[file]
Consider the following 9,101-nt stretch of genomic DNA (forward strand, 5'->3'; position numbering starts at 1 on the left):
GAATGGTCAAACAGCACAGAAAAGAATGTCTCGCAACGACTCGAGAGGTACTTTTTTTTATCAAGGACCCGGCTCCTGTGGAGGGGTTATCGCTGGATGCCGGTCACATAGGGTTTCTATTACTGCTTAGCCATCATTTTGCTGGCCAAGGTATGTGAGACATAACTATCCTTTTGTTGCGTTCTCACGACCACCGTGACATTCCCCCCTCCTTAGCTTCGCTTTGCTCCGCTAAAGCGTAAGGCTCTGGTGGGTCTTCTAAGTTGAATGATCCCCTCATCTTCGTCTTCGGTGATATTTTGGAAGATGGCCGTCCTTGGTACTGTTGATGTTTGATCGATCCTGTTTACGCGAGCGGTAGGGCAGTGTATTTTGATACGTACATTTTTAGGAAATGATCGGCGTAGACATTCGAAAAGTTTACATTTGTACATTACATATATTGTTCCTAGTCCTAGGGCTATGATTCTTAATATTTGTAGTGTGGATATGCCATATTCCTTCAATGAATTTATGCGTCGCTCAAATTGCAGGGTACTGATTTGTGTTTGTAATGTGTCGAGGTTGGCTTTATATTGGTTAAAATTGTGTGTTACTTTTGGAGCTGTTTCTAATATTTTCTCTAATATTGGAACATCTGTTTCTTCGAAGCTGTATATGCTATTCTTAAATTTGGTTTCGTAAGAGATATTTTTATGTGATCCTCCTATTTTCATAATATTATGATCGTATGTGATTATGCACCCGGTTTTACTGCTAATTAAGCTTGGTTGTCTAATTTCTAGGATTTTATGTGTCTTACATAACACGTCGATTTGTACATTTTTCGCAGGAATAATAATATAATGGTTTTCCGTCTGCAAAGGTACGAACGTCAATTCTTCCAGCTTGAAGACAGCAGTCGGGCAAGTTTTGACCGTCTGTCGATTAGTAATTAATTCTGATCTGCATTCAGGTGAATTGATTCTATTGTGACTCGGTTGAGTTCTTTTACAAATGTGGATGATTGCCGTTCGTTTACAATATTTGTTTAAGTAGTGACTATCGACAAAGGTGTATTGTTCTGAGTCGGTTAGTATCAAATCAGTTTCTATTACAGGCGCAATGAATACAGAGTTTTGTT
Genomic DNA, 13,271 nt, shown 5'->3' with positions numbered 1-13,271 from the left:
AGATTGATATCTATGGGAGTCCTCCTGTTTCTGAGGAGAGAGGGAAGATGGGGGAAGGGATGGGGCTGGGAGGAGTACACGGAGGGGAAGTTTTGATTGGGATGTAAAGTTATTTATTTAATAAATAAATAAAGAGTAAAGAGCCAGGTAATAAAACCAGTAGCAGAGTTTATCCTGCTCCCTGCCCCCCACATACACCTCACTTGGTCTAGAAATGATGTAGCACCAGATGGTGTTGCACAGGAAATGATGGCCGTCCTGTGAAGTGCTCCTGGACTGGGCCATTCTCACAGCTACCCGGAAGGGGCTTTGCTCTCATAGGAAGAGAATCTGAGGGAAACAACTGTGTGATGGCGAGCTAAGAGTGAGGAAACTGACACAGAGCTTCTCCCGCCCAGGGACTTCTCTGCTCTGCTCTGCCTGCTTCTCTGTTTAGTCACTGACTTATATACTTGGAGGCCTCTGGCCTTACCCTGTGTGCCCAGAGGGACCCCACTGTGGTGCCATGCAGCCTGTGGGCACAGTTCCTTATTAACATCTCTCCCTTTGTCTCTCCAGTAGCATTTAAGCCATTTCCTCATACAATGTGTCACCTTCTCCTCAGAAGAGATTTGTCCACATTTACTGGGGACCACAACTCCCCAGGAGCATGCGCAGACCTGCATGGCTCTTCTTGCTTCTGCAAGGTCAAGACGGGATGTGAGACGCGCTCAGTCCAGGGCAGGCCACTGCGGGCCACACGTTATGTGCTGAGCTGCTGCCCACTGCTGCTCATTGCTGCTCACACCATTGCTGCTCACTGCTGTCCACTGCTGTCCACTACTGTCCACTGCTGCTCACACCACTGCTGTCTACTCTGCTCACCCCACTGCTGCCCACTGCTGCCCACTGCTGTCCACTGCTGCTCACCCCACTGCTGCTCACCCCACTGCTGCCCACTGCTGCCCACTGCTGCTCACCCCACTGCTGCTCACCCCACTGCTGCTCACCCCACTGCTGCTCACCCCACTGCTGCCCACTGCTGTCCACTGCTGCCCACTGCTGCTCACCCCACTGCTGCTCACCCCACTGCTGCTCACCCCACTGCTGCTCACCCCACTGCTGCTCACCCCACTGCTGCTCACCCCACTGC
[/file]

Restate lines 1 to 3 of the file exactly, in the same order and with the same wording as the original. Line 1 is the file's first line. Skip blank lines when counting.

Consider the following 9,101-nt stretch of genomic DNA (forward strand, 5'->3'; position numbering starts at 1 on the left):
GAATGGTCAAACAGCACAGAAAAGAATGTCTCGCAACGACTCGAGAGGTACTTTTTTTTATCAAGGACCCGGCTCCTGTGGAGGGGTTATCGCTGGATGCCGGTCACATAGGGTTTCTATTACTGCTTAGCCATCATTTTGCTGGCCAAGGTATGTGAGACATAACTATCCTTTTGTTGCGTTCTCACGACCACCGTGACATTCCCCCCTCCTTAGCTTCGCTTTGCTCCGCTAAAGCGTAAGGCTCTGGTGGGTCTTCTAAGTTGAATGATCCCCTCATCTTCGTCTTCGGTGATATTTTGGAAGATGGCCGTCCTTGGTACTGTTGATGTTTGATCGATCCTGTTTACGCGAGCGGTAGGGCAGTGTATTTTGATACGTACATTTTTAGGAAATGATCGGCGTAGACATTCGAAAAGTTTACATTTGTACATTACATATATTGTTCCTAGTCCTAGGGCTATGATTCTTAATATTTGTAGTGTGGATATGCCATATTCCTTCAATGAATTTATGCGTCGCTCAAATTGCAGGGTACTGATTTGTGTTTGTAATGTGTCGAGGTTGGCTTTATATTGGTTAAAATTGTGTGTTACTTTTGGAGCTGTTTCTAATATTTTCTCTAATATTGGAACATCTGTTTCTTCGAAGCTGTATATGCTATTCTTAAATTTGGTTTCGTAAGAGATATTTTTATGTGATCCTCCTATTTTCATAATATTATGATCGTATGTGATTATGCACCCGGTTTTACTGCTAATTAAGCTTGGTTGTCTAATTTCTAGGATTTTATGTGTCTTACATAACACGTCGATTTGTACATTTTTCGCAGGAATAATAATATAATGGTTTTCCGTCTGCAAAGGTACGAACGTCAATTCTTCCAGCTTGAAGACAGCAGTCGGGCAAGTTTTGACCGTCTGTCGATTAGTAATTAATTCTGATCTGCATTCAGGTGAATTGATTCTATTGTGACTCGGTTGAGTTCTTTTACAAATGTGGATGATTGCCGTTCGTTTACAATATTTGTTTAAGTAGTGACTATCGACAAAGGTGTATTGTTCTGAGTCGGTTAGTATCAAATCAGTTTCTATTACAGGCGCAATGAATACAGAGTTTTGTT
Genomic DNA, 13,271 nt, shown 5'->3' with positions numbered 1-13,271 from the left: